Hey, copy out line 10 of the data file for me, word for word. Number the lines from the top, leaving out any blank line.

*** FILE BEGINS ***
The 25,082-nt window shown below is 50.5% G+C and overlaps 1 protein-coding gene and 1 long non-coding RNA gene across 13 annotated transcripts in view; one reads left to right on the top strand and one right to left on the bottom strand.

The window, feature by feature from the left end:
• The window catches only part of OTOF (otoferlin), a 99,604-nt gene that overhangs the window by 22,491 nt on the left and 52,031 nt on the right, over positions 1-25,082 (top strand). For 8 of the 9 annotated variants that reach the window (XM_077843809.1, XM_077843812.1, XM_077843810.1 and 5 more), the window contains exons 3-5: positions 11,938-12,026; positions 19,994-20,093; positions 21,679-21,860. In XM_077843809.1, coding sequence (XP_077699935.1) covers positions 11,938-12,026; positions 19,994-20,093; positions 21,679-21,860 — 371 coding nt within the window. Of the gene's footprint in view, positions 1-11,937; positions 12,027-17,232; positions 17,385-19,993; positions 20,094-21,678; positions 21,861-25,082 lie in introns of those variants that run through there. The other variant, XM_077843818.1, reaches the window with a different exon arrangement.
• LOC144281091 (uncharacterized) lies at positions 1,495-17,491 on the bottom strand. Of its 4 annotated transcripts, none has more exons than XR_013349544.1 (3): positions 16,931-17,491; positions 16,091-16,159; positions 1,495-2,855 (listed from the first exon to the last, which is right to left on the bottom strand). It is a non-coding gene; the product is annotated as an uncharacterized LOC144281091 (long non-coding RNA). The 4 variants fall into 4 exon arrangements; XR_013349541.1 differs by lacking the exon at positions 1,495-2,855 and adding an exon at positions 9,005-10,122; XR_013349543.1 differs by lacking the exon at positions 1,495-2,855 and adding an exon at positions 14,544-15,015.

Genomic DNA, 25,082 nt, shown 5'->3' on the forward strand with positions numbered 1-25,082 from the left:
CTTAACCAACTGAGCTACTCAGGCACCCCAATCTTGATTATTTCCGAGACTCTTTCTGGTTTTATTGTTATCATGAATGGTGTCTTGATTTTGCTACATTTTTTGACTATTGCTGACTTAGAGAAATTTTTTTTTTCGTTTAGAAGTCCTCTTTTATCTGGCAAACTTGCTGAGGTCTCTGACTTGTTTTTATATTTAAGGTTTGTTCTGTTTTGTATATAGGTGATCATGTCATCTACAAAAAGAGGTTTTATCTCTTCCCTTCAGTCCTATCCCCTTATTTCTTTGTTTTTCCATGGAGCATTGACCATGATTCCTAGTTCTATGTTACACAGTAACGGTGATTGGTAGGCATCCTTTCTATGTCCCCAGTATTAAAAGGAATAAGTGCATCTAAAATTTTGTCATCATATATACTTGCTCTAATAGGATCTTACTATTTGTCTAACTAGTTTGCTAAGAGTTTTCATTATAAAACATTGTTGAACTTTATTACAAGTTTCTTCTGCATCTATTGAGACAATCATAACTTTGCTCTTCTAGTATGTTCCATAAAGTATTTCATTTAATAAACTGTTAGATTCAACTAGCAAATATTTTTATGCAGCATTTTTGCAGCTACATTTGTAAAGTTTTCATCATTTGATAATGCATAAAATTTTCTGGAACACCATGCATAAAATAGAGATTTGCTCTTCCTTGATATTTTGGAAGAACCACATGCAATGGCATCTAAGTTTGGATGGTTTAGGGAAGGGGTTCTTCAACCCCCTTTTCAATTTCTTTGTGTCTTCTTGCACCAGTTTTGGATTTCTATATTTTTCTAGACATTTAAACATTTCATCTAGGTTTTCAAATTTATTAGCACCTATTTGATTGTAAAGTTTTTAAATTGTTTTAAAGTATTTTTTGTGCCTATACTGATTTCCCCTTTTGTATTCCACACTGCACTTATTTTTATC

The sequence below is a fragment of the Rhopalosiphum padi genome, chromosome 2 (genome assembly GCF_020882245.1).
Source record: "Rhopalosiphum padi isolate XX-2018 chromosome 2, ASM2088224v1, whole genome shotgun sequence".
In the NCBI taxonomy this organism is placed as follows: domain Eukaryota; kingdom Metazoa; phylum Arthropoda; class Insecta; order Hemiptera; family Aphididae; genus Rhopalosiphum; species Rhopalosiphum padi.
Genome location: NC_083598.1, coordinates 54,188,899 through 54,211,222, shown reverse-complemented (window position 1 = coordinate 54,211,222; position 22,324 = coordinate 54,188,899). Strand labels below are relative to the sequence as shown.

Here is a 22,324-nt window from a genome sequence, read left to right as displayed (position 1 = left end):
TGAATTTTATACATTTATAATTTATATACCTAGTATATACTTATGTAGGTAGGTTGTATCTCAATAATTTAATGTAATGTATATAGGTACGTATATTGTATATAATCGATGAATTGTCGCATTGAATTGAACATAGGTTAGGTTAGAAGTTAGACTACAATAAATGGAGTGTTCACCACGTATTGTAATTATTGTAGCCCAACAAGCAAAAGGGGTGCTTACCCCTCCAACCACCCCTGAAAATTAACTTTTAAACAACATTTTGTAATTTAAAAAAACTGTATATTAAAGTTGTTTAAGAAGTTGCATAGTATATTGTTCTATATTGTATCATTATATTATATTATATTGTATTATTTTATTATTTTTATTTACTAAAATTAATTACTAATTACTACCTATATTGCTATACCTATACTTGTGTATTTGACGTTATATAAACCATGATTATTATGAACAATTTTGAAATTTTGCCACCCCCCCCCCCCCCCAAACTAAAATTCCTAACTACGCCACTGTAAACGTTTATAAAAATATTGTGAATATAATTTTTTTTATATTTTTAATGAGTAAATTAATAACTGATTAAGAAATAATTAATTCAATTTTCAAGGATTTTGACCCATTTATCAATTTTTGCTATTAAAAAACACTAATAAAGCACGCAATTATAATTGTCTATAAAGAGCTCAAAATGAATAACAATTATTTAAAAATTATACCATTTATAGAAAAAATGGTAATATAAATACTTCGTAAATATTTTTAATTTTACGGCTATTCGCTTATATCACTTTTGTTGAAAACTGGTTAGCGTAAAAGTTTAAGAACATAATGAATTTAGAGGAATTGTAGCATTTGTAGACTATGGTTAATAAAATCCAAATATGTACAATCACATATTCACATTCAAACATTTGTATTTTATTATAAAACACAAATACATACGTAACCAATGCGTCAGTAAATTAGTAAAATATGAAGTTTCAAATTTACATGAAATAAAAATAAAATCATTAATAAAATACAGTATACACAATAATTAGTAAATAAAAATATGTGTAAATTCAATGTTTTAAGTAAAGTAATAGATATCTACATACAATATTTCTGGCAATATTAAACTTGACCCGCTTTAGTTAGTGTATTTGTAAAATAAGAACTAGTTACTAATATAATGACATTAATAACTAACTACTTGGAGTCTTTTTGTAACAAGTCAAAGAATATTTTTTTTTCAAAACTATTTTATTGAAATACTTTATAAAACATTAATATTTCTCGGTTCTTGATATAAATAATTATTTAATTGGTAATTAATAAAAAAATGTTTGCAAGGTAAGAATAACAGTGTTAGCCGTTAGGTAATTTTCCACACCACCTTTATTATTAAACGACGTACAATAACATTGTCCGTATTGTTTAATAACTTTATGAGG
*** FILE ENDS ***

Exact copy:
Genome location: NC_083598.1, coordinates 54,188,899 through 54,211,222, shown reverse-complemented (window position 1 = coordinate 54,211,222; position 22,324 = coordinate 54,188,899). Strand labels below are relative to the sequence as shown.